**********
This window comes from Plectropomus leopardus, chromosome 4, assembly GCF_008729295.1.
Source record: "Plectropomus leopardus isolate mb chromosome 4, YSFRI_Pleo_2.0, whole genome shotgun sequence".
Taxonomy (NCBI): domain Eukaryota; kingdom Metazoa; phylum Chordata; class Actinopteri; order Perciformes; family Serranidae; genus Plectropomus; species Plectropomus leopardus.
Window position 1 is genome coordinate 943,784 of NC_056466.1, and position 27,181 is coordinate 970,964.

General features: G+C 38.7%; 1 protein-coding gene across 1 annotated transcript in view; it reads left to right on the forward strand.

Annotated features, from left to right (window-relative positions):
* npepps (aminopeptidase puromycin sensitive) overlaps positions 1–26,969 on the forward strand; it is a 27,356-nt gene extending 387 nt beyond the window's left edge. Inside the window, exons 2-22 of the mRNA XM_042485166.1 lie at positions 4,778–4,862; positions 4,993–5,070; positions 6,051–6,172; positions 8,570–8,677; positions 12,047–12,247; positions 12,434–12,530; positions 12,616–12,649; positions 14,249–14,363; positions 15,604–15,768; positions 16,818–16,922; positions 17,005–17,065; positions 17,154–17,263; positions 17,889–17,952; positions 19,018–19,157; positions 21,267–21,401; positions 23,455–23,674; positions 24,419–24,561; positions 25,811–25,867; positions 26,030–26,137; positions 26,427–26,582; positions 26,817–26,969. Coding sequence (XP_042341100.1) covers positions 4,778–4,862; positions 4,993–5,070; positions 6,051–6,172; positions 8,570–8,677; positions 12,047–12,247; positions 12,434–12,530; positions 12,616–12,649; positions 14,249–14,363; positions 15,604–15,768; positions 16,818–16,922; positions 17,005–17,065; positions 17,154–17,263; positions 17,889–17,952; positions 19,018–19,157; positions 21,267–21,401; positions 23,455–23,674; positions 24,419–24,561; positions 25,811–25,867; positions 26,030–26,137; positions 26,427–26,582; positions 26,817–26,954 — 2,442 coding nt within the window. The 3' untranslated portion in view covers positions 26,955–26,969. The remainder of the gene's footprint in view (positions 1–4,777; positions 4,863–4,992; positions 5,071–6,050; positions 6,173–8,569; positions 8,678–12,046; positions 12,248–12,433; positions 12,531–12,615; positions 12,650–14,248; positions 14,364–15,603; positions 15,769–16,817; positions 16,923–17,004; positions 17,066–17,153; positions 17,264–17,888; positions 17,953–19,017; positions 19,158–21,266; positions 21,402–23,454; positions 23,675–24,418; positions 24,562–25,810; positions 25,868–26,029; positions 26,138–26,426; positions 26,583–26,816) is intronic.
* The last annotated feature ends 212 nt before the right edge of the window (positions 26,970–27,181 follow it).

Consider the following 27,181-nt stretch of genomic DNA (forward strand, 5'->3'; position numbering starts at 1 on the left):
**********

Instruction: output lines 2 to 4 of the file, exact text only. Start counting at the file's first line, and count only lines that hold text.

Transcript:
Source record: "Plectropomus leopardus isolate mb chromosome 4, YSFRI_Pleo_2.0, whole genome shotgun sequence".
Taxonomy (NCBI): domain Eukaryota; kingdom Metazoa; phylum Chordata; class Actinopteri; order Perciformes; family Serranidae; genus Plectropomus; species Plectropomus leopardus.
Window position 1 is genome coordinate 943,784 of NC_056466.1, and position 27,181 is coordinate 970,964.